Denen's thesis is initially as clear as it is convincing: "Liberalism [...] has failed because it has succeeded" (p. 3). Liberalism, according to Deneen, has failed because, contrary to its promises of equality, pluralism, human dignity and freedom, "in practice generates titanic inequality, enforces uniformity and homogeneity, fosters material and spiritual degradation, and undermines freedom" (ibid.). Unlike the other two political ideologies - here Deneen names fascism and communism! - Liberalism is particularly insidious by pretending to be neutral, but secretly shaping the world in its own image. On the basis of politics, economics, education, science and technology determined by a wrong idea of human nature, liberalism first produces those isolated, autonomous, unrelated and thus at the same time powerless, lonely monads that it presupposes (p. 16). In order to control this, liberalism demands and needs a strong state (p. 17). He has produced a new aristocracy, “that fights ceaselessly to maintain the structures of liberal injustice” (p. 135) and ultimately generates “demotic demands for an illiberal autocrat who promises to protect the people against the vagaries of liberalism itself” (p 178).
Deneen leaves no doubt that he longs for a post-liberal future. It is true that one cannot pretend that the liberal age never took place and one does not have to deny the liberal achievements. But this, it quickly becomes clear, is ultimately based in Denen's eyes on continuity with the deepest convictions of Western political tradition - namely: "to secure liberty and human dignity through the constraint of tyranny, arbitrary rule, and oppression" - and thus on Values from antiquity and the Christian Middle Ages (p. 19). The achievement of liberalism, understood in this way, shrinks to its claim to help the traditional values to be implemented: “Liberalism was a sign of the profound success of the West's most fundamental philosophical commitments, a manifestation of a widespread demand that daily practices should more closely conform to ideals ”(p. 185). In Denen's eyes, however, liberalism never kept this promise; on the contrary, it betrayed those ideals. The reason for this is - and this forms the core of his criticism of liberalism - a failed anthropology that has undermined the traditional achievements: "Liberalism’s break with the past was founded on a false anthropology" (p. 185). The liberal liberation of man was, from Denen's perspective, a liberation "from the reality of relational life" (p. 188), while his declared aim is to "to [...] build [...] liberty after liberalism" (p. 198) .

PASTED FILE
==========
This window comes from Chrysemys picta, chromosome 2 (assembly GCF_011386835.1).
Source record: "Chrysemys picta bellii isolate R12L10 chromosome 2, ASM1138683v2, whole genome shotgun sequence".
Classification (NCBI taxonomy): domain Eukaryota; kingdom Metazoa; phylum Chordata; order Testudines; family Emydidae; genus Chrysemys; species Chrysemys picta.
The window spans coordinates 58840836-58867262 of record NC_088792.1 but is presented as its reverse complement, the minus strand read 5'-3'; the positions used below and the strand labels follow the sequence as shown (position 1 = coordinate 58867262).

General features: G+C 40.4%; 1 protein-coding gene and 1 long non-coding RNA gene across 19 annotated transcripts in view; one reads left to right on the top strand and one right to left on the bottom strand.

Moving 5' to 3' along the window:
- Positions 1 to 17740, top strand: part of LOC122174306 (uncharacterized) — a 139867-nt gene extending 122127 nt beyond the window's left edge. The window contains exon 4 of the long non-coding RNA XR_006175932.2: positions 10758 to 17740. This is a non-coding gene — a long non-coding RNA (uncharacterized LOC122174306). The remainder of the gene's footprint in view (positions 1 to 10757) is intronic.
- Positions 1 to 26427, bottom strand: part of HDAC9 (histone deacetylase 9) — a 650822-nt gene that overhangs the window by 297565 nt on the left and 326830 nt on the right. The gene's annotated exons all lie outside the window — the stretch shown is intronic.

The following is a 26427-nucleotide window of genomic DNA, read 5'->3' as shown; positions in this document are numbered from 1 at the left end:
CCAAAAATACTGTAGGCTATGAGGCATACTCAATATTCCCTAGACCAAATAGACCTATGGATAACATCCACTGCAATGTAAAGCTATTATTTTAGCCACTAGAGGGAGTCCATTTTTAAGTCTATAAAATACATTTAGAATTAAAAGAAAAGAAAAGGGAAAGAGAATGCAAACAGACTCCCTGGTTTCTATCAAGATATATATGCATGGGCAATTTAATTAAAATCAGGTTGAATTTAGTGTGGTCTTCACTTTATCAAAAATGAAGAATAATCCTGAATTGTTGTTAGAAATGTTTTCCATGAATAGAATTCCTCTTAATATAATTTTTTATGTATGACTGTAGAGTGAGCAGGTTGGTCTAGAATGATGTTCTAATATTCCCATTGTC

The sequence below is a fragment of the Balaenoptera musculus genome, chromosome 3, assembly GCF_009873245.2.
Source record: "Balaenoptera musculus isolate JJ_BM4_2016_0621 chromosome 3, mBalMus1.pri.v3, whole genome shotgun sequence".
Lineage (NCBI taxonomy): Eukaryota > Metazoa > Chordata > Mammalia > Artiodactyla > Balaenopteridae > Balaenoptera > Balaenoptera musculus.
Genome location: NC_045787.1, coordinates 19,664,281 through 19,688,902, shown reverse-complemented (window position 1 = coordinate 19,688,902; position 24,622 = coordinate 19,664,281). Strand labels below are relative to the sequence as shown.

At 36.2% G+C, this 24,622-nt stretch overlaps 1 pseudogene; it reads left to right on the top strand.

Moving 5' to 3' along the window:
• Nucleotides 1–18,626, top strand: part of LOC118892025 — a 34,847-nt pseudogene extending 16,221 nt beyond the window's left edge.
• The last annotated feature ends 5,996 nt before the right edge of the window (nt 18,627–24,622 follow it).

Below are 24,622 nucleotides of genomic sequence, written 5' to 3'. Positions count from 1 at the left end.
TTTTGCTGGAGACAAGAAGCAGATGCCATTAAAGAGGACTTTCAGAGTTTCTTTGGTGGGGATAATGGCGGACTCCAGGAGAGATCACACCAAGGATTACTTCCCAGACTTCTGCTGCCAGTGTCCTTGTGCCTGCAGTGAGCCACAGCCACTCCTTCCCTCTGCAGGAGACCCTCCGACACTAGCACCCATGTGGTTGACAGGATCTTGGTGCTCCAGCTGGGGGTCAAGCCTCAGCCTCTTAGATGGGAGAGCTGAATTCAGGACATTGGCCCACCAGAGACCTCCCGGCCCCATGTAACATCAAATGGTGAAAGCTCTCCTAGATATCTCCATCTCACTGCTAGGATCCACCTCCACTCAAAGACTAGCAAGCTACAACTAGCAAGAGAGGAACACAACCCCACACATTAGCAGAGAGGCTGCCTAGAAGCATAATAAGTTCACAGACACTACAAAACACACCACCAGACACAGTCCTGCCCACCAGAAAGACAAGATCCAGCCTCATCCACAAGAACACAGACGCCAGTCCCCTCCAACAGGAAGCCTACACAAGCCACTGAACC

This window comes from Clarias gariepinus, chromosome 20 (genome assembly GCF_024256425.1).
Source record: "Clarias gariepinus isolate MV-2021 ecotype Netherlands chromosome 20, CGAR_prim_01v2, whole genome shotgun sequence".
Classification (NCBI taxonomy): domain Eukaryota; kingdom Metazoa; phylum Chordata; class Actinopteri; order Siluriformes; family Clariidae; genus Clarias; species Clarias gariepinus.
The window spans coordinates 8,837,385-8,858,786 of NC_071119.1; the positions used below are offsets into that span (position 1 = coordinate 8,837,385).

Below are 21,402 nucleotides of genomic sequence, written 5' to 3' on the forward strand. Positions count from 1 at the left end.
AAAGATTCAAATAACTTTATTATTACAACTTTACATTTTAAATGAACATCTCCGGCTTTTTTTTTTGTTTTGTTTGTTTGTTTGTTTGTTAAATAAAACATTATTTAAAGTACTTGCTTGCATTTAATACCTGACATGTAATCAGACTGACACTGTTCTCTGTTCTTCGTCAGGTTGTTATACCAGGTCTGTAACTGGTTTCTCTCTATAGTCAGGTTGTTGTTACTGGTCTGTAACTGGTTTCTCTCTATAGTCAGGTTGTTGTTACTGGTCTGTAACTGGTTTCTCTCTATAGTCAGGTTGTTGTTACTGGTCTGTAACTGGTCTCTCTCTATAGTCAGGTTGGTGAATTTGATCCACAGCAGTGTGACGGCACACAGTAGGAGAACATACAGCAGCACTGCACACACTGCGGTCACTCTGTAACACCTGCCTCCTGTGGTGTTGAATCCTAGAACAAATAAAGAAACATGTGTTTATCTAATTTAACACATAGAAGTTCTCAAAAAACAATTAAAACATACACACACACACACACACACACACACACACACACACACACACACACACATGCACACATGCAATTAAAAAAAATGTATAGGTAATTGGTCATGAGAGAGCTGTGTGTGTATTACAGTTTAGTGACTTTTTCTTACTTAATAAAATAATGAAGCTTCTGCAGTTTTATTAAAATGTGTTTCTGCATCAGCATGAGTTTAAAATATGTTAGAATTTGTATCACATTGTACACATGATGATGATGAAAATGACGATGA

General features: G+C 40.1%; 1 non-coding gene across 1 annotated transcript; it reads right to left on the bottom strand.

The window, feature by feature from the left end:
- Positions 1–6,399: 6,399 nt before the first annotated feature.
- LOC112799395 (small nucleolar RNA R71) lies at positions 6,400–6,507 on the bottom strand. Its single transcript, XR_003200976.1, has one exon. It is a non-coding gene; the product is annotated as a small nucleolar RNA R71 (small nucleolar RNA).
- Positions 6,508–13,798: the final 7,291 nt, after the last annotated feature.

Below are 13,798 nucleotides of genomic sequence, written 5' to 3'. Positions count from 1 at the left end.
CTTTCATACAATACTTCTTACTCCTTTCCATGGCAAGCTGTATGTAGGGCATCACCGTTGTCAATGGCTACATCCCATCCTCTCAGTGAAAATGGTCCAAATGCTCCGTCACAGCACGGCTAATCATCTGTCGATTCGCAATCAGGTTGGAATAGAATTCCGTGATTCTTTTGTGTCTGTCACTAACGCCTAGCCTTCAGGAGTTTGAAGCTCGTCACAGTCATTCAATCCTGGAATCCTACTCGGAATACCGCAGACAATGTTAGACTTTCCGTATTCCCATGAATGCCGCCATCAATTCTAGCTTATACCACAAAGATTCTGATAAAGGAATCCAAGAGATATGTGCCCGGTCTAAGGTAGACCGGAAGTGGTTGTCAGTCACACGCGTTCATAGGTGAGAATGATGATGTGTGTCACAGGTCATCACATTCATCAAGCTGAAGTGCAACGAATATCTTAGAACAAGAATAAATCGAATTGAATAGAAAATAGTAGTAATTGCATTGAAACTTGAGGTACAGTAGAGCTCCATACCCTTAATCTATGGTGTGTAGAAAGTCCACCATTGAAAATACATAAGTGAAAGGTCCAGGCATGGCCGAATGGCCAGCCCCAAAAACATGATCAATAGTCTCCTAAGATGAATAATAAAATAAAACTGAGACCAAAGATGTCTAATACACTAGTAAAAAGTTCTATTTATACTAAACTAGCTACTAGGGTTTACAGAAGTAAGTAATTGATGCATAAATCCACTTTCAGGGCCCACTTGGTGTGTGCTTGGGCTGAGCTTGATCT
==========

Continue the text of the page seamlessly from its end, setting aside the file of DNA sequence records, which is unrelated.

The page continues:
Denen's criticism of self-contradicting liberalism is by far the most illuminating thing that the flood of treatises on the current crisis of the political systems of the West has produced; his analysis goes beyond the current crisis; it was also, as the author emphasizes in the foreword, written earlier (p. xiii). But even if Deneen is right and the individualistic liberalism (which he shortens with the Liberalism equates) must be regarded as a failure, mainly because of its anti-legal effects, which the author names, but completely neglected in favor of his actual focus on the revival of cultural norms and local communities. Because his criticism of liberalism is ultimately subordinate to an ideological program, his proposal for the political future misses his own analysis.